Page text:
The coming federal and B.C. elections could have an impact far beyond our borders, a Vancouver economist says.
“If both the federal and B.C. Liberals lose elections on the basis of the carbon tax, it would take carbon taxes off the table for all of North America, potentially forever,” said Marc Lee, senior economist with the Canadian Centre for Policy Alternatives.
Lee made the comments in a recent post to the Progressive Economics Forum.
Lee, who generally supports B.C.’s carbon tax, notes the federal Conservatives’ attacks on the Liberal Green Shift and the unpopularity of the B.C. carbon tax – North America’s only comprehensive carbon tax.
If voters do reject the federal and provincial Liberal carbon tax plans, “there better be one mightily effective cap-and-trade system to take its place, and the prospects of that seem dim, given the state of the Western Climate Initiative negotiations,” Lee writes.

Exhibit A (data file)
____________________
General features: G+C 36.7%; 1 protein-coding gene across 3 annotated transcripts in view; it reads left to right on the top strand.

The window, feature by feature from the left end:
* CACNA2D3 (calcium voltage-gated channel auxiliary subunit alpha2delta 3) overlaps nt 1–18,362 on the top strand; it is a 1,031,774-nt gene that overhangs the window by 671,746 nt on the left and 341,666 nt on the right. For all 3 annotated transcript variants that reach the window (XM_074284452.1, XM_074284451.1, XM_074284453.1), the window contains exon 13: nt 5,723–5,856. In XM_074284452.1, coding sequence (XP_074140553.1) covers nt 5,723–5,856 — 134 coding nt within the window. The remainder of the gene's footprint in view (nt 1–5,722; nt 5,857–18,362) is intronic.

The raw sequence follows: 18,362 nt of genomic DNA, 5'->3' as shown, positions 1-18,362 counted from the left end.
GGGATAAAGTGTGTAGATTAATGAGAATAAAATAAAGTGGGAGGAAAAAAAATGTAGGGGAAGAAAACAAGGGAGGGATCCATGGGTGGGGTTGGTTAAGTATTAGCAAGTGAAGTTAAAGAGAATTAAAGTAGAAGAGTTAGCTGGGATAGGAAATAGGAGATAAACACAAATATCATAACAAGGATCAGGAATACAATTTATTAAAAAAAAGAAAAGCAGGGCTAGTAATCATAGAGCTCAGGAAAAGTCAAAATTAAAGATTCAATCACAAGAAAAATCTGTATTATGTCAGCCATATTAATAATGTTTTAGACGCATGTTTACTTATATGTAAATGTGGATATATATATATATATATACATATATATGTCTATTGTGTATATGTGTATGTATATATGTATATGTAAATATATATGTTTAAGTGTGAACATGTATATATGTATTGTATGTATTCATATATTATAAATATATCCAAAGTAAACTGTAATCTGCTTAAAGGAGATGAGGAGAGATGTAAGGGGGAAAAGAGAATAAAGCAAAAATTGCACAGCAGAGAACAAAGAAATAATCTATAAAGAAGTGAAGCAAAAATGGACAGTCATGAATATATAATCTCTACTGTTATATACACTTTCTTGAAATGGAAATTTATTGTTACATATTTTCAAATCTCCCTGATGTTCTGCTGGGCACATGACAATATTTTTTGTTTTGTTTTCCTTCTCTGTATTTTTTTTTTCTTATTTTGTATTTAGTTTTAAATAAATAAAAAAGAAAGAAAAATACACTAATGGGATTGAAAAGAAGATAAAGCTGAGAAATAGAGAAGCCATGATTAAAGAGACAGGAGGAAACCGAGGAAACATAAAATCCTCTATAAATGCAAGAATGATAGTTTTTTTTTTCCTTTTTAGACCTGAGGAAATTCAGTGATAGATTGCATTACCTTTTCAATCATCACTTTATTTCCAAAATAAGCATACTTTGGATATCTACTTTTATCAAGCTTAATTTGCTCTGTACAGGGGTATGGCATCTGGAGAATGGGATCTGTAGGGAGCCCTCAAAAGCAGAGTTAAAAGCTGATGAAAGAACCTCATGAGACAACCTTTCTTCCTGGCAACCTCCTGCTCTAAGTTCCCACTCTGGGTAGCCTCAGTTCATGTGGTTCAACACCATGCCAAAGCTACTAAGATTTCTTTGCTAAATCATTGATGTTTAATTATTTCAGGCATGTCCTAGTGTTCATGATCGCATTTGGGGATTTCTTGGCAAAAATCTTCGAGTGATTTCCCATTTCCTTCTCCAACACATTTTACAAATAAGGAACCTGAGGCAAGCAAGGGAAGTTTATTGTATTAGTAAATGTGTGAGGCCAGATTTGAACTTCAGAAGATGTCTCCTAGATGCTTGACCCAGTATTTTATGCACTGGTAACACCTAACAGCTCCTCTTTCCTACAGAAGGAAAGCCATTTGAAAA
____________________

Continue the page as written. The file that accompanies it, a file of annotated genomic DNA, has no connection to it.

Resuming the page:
However, a Seattle environmental think tank is less certain that political opposition to the tax in Canada will affect U.S. policy.
The Sightline Institute’s Eric de Place argues that “revenue-neutral carbon taxes are actually gathering steam in the U.S.”
Eric’s piece is worth reading just for his explanation of B.C. politics for U.S. readers:
… the Liberals are the right-of-center party that is currently in power in B.C.; they're the ones responsible for the provincial carbon tax. The NDP – the New Democratic Party – is the left-of-center opposition party, which has criticized the carbon tax. And yes, you heard that correctly: the right is proposing a carbon tax and the left is attacking it.
Tom Barrett is a staff writer for The Hook.